The present study only serves to quantify what is generally well known in
the physics community: throughout the twentieth century a consensus has
developed among physicists that the top priority is the push to understand nature
at ever smaller distance scales. This priority is quantitatively balanced against
the desire to also contribute to the current march of technology.
every physics department adopted the optimum research profile, the NRC rankings
would be purely a function of the total faculty size (perhaps to within 8% or less on the average).
There is evidence that the physics community over
the course of the last decade has moved, albeit very slowly, toward this balance.
Nevertheless, it is clear that most physics departments are far from the optimal
balance. It is, therefore, obvious that many departments have priorities and
values that are not those of the physics community as a whole. Often physics
departments propose expansions that are not those that would maximize the department's
perceived quality among physics departments. Usually deans and other university
administrators are not informed that the proposed plans are not designed to maximize
departmental rank but are aimed at other goals.
What are these other priorities and values that take precedence over a
department's stature in the physics community? They might take the form of a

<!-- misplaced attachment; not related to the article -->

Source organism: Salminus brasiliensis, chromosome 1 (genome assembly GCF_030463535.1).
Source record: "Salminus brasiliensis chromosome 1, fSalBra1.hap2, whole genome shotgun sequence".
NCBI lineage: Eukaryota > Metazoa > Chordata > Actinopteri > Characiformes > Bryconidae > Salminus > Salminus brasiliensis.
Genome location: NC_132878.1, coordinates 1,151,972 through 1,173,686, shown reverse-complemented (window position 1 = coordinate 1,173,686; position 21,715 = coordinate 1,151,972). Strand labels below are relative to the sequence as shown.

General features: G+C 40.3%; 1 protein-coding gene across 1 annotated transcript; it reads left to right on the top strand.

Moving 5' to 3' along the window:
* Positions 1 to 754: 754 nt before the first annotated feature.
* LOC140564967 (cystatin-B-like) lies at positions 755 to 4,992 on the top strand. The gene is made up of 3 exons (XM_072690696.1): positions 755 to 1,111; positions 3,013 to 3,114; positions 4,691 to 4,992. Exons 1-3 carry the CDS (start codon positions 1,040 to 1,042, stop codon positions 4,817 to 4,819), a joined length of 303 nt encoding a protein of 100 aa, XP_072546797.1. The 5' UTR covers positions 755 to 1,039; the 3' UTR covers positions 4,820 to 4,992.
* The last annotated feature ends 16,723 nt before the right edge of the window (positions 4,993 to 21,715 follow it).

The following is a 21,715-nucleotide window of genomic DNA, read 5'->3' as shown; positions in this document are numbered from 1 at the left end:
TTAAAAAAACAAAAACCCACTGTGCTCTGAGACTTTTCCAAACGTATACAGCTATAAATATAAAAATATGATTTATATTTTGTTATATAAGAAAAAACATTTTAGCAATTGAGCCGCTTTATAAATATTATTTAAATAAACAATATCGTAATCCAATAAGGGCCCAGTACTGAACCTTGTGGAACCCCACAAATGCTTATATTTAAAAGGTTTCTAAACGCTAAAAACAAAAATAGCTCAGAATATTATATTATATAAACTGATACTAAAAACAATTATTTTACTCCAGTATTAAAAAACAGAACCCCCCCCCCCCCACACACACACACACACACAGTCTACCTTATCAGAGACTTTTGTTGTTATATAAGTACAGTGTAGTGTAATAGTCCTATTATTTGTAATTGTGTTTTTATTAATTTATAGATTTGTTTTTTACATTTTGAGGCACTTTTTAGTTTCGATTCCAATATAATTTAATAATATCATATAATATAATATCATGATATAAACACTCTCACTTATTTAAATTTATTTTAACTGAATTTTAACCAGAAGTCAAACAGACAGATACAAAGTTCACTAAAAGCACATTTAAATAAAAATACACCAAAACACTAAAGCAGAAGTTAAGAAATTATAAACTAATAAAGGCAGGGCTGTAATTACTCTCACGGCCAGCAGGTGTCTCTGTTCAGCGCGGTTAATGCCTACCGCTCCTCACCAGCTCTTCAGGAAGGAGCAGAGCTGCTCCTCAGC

desire to maximize external funding, physics degree production, or service to local
industries. It could well be, of course, that any attempt to maximize these
factors without optimizing one's standing in the physics community
is futile at least in the long term.
We believe the current study shows that the NRC rankings are not purely
subjective; they can be quantitatively understood at the 92% level by
how well a department's research profile conforms to the values of the
academic physics community. The remaining 8% includes the effect of
historical and geographic prejudice, the effect of true excellence
of a given faculty above
or below the average, and presumably some
The rankings do not correlate well with traditional measures of
excellence such as citations per paper (see www.phy.tulane.edu/table.html).
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